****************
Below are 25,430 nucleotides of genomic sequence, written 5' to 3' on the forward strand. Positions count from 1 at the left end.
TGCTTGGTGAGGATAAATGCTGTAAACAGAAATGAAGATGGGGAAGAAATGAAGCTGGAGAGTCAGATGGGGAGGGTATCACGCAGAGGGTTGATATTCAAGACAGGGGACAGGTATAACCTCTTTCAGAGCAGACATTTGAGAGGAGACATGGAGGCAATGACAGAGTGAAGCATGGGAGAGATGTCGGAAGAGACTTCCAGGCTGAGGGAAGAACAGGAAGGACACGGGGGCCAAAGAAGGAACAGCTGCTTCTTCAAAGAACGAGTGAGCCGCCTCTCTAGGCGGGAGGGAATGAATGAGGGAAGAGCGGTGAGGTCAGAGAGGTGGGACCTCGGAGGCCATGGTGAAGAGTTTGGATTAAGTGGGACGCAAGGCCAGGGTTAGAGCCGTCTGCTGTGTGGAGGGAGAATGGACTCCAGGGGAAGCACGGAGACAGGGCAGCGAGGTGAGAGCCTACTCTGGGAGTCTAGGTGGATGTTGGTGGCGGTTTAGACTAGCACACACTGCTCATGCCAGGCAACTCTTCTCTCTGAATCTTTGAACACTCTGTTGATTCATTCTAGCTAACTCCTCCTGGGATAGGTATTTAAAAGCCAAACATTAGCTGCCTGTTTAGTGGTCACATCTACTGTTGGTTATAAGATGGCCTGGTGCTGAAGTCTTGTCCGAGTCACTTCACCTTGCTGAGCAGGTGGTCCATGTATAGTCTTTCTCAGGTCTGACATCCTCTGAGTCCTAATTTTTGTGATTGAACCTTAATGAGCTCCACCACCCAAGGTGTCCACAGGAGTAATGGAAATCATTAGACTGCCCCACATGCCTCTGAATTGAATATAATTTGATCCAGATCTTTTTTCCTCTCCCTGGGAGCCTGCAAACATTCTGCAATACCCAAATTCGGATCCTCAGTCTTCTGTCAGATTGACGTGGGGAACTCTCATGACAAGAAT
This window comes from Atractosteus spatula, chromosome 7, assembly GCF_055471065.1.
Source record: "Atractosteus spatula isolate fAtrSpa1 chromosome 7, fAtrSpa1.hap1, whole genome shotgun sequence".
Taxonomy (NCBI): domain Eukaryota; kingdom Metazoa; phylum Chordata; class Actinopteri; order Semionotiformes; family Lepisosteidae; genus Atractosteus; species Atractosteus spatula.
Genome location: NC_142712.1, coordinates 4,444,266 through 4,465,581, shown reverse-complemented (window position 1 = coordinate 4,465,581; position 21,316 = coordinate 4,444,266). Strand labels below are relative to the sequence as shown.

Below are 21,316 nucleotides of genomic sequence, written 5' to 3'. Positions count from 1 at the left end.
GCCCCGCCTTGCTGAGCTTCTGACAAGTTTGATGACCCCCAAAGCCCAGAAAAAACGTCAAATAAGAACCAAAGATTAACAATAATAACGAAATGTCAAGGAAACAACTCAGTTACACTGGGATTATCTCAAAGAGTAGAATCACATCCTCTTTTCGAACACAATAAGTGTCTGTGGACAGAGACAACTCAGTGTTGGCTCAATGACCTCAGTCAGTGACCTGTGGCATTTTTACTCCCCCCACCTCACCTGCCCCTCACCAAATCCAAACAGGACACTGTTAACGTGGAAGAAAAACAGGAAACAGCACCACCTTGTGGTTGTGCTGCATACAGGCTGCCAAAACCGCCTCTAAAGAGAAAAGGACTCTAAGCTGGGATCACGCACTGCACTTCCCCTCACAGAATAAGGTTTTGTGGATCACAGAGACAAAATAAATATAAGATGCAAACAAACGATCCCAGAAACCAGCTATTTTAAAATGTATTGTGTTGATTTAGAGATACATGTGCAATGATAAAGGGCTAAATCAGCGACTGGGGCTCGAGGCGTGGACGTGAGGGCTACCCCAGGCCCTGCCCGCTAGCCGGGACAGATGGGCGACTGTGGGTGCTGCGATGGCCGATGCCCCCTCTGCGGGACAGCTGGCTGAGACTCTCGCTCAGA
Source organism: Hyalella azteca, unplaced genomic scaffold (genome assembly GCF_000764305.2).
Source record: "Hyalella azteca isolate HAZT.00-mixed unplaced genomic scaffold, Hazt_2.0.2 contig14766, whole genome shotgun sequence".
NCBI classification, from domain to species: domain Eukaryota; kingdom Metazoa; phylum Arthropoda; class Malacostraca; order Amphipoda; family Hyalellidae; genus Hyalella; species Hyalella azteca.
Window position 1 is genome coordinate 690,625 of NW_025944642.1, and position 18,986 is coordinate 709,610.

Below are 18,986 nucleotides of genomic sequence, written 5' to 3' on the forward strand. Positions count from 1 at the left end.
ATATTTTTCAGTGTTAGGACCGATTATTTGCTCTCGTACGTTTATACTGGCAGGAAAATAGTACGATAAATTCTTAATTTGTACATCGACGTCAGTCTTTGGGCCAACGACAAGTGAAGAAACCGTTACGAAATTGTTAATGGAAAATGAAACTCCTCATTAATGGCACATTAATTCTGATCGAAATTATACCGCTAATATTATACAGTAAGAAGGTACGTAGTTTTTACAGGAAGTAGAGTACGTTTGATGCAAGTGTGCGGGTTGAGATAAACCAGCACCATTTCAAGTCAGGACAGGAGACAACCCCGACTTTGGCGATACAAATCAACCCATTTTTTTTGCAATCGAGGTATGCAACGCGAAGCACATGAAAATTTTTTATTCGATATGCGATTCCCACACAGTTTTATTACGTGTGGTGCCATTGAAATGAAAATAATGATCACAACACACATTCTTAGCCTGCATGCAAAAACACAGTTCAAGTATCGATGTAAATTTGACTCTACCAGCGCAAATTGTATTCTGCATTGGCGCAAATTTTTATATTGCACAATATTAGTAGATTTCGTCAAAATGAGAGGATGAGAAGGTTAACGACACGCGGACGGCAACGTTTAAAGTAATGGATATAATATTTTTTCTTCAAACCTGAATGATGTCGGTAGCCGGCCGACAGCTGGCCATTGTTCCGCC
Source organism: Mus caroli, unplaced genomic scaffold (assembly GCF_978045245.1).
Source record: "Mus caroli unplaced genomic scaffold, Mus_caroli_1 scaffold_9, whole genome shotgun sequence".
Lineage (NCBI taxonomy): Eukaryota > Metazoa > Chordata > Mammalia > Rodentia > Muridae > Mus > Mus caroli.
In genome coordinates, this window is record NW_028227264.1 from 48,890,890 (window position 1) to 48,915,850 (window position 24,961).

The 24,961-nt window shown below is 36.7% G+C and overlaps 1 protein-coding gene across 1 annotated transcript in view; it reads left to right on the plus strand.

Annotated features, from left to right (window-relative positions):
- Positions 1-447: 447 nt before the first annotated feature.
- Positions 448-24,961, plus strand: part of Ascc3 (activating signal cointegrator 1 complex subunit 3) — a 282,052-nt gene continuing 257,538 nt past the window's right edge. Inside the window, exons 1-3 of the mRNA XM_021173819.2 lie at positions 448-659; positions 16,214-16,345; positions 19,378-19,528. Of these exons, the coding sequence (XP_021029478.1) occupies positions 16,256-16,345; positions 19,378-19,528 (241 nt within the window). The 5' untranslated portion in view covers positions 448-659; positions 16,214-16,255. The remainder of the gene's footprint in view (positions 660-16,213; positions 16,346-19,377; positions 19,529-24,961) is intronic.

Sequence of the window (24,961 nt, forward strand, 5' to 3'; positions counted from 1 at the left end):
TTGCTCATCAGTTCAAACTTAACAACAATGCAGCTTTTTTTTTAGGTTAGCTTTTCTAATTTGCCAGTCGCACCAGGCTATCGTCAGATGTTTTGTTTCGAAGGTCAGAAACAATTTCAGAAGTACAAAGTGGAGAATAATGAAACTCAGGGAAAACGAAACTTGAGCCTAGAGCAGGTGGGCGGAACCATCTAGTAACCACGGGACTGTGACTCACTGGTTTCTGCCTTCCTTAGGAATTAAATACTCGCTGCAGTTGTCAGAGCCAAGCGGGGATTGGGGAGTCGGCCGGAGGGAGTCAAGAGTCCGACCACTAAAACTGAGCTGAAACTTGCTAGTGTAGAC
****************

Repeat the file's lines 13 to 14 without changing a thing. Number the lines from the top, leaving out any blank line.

Below are 18,986 nucleotides of genomic sequence, written 5' to 3' on the forward strand. Positions count from 1 at the left end.
ATATTTTTCAGTGTTAGGACCGATTATTTGCTCTCGTACGTTTATACTGGCAGGAAAATAGTACGATAAATTCTTAATTTGTACATCGACGTCAGTCTTTGGGCCAACGACAAGTGAAGAAACCGTTACGAAATTGTTAATGGAAAATGAAACTCCTCATTAATGGCACATTAATTCTGATCGAAATTATACCGCTAATATTATACAGTAAGAAGGTACGTAGTTTTTACAGGAAGTAGAGTACGTTTGATGCAAGTGTGCGGGTTGAGATAAACCAGCACCATTTCAAGTCAGGACAGGAGACAACCCCGACTTTGGCGATACAAATCAACCCATTTTTTTTGCAATCGAGGTATGCAACGCGAAGCACATGAAAATTTTTTATTCGATATGCGATTCCCACACAGTTTTATTACGTGTGGTGCCATTGAAATGAAAATAATGATCACAACACACATTCTTAGCCTGCATGCAAAAACACAGTTCAAGTATCGATGTAAATTTGACTCTACCAGCGCAAATTGTATTCTGCATTGGCGCAAATTTTTATATTGCACAATATTAGTAGATTTCGTCAAAATGAGAGGATGAGAAGGTTAACGACACGCGGACGGCAACGTTTAAAGTAATGGATATAATATTTTTTCTTCAAACCTGAATGATGTCGGTAGCCGGCCGACAGCTGGCCATTGTTCCGCC